hierarchical masses and minimal flavor symmetry breaking, and provide
the explicit, approximative formulae that gave the results of
Section~\ref{sec:applpheno}.
\section{Mass and mixing matrices}
\label{sec:massmix}
Let us extend the SM by three right-handed neutrinos to have a more
symmetric treatment of the problem in the quark and lepton sector. Dirac
neutrinos alone still leave the question open why the Yukawa couplings
for neutrinos are so much smaller than for the charged
fermions. Nonetheless, in the description of fermion mixings in terms of
fermion masses this assumption does not play a r\^ole and later we take
an effective neutrino mass matrix without the need to specify whether
neutrinos are Dirac or Majorana. The most general, renormalizable and
gauge invariant construction of fermion mass matrices follows from the
Yukawa Lagrangian
\begin{eqnarray}
-{\cal L}_Y = \sum_{f=d,e}
{\cal Y}_f^{ij} \, \overline{\psi}_{fL,i} \, \Phi \, \psi_{fR,j} +
\sum_{f=u,\nu} {\cal Y}_f^{ij} \,
\overline{\psi}_{fL,i} \, (i\sigma_2\Phi^*) \, \psi_{fR,j} + {\text{H.c.}},
\end{eqnarray}
where $i,j = 1,2,3$ are family indices and summation over them is
implicitly understood. The generic fermion fields are denoted as
\(\psi_f\), where the left-handed fermions are grouped into \(\SU(2)_L\)
doublets and the right-handed ones are the usual singlets. The Higgs
doublet is given by \(\Phi = (\phi^+, \phi^0)\) whereas its nonvanishing
vacuum expectation value \(v = \langle \phi^0 \rangle = 174\,\GeV\). The
spontaneous breakdown of electroweak symmetry gives rise to four Dirac
mass matrices of the form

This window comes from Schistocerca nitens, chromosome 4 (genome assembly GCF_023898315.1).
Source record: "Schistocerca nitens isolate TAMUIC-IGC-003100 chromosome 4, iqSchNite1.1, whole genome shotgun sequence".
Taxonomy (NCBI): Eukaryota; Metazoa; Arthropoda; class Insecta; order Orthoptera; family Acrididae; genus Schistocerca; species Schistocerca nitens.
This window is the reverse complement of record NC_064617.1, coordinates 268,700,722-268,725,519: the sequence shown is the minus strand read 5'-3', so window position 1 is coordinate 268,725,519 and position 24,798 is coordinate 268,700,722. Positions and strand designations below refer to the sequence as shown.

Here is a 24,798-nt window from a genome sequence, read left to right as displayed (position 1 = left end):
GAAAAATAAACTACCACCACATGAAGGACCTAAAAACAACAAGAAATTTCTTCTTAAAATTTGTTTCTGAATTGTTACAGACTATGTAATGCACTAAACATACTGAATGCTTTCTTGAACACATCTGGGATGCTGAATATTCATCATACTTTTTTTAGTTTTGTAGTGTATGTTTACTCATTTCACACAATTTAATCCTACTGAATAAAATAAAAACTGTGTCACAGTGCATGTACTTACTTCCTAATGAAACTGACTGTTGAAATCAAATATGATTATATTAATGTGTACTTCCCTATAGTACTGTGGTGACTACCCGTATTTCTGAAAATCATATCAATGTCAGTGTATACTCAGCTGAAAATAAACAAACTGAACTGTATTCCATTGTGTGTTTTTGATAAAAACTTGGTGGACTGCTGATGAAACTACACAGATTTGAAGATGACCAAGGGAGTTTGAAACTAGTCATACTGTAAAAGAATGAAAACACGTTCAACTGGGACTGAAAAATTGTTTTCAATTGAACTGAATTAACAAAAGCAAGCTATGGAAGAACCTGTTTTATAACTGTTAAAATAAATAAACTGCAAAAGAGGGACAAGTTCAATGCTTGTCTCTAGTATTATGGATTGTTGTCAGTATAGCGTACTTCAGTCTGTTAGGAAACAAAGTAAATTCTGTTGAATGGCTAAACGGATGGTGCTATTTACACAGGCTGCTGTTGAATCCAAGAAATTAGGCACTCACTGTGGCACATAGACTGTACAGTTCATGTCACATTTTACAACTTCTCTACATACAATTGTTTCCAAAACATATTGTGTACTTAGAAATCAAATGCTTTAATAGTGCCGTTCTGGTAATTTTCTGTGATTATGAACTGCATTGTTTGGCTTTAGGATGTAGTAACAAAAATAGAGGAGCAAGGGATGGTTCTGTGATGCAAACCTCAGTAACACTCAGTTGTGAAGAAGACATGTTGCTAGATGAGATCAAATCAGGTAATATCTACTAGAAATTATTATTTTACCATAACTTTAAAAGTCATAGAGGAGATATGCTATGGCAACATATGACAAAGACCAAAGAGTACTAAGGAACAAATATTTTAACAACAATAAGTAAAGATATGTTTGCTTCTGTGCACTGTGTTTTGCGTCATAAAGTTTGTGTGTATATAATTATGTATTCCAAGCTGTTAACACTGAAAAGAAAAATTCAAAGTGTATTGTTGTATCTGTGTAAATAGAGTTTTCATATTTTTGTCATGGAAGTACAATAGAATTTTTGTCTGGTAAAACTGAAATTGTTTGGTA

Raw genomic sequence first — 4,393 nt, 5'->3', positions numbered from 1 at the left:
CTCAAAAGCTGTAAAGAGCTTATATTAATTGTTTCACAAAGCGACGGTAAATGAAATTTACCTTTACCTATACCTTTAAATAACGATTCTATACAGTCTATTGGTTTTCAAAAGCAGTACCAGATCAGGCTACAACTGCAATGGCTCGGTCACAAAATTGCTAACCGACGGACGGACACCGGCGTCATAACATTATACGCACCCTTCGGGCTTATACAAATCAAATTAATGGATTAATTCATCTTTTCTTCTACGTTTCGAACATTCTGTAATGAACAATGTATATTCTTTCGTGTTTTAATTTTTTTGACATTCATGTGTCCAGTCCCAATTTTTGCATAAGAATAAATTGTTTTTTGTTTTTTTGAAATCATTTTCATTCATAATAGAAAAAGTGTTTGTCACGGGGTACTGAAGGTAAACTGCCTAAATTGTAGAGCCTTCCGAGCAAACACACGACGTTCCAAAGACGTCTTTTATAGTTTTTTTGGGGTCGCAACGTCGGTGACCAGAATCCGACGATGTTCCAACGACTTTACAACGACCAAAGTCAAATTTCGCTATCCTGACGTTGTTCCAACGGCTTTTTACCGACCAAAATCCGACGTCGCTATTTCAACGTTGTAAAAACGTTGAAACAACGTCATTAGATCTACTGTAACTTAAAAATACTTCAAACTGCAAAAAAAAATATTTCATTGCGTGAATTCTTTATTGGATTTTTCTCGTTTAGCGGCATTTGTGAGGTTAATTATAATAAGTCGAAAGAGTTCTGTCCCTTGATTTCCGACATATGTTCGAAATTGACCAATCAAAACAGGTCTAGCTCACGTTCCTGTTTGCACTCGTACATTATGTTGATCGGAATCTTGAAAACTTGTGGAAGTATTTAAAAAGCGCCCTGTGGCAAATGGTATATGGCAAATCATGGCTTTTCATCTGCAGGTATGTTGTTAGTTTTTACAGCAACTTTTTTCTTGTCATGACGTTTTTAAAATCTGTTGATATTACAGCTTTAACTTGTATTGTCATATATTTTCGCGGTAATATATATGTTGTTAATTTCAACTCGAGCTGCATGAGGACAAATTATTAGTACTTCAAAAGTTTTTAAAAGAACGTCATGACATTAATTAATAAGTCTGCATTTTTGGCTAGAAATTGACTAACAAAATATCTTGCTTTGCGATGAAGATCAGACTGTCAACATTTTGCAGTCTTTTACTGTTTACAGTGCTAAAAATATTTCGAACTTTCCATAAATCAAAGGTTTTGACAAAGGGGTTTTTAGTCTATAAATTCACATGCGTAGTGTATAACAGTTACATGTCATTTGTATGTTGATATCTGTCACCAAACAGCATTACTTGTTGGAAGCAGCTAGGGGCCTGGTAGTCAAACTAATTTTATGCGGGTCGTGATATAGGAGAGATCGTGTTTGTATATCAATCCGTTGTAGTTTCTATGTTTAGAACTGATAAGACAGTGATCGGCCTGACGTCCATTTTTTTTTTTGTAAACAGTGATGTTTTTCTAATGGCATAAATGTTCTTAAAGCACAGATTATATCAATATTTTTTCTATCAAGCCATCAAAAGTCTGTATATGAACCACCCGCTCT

\begin{eqnarray}
{\cal M}_f = v {\cal Y}_f.
\end{eqnarray}
These mass matrices are $3 \times 3$ complex arbitrary matrices; each of
them is diagonalized by a biunitary transformation
\begin{eqnarray}\label{eq:SVD}
D_f = L^f {\cal M}_f {R^f}^\dagger,
\end{eqnarray}
where $D_f$ is a diagonal matrix with real and positive entries while
$L^f$ and $R^f$ are two unitary matrices acting in family space on left-
and right-handed fermions of type \(f\) respectively. Both
transformations, $L^f$ and $R^f$, correspond to the unitary matrices
appearing in the \emph{Singular Value Decomposition} of ${\cal
M}_f$. These unitary matrices transform the sets of three left- or
three right-handed fermion fields each from the interaction basis to the
physical mass basis
\begin{eqnarray}
\psi^\prime_{f,L} = L^f \psi_{f,L} \quad\quad {\text{and}} \quad\quad
\psi^\prime_{f,R} = R^f \psi_{f,R}.
\end{eqnarray}
The mass eigenstates are therewith \(\psi^\prime_f\). In return, the
diagonal weak charged current interactions are no longer diagonal, and
mix different fermion families. This occurs as a consequence of the
mismatch between the two different left unitary matrices acting inside
the same fermion sector which results in the observable mixing matrices
in the charged current interactions
\begin{eqnarray}
V_{\text{CKM}} = L^{u} {L^{d}}^\dagger \quad\quad
{\text{and}} \quad\quad
U_\text{PMNS} = L^e {L^{\nu}}^\dagger.
\end{eqnarray}
\subsection{The double mass hierarchy pattern (DMHP)}
The singular values of the diagonal matrix \(D_f\) in Eq.~\eqref{eq:SVD}
are to be identified with the measured fermion masses (see
\ref{app:data}). An interesting and not yet exploited fact is that
the observed hierarchies in the masses (singular values) can be used to
approximate the original mass matrices by lower-rank matrices as stated
in the Schmidt-Mirsky approximation
theorem~\cite{Schmidt1907433,EckartYoung,Mirsky,Golub1987317}.\footnote{It
is often wrongly called the Eckart-Young-Mirsky or simply Eckart-Young
theorem, see~\cite{Stewart1993551} for an early history on the
Singular Value Decomposition.}
The left and right unitary matrices, $L^f$ and $R^f$ are decomposed into
the left and right singular vectors, $l_{f,i}$ and $r_{f,i}$
($i=1,2,3$), and built up as ${L^f}^\dagger = [l_{f,1}, l_{f,2},
l_{f,3}]$ and ${R^f}^\dagger = [r_{f,1}, r_{f,2}, r_{f,3}]$. Each pair
of singular vectors correspond to the singular value $m_{f,i}$. For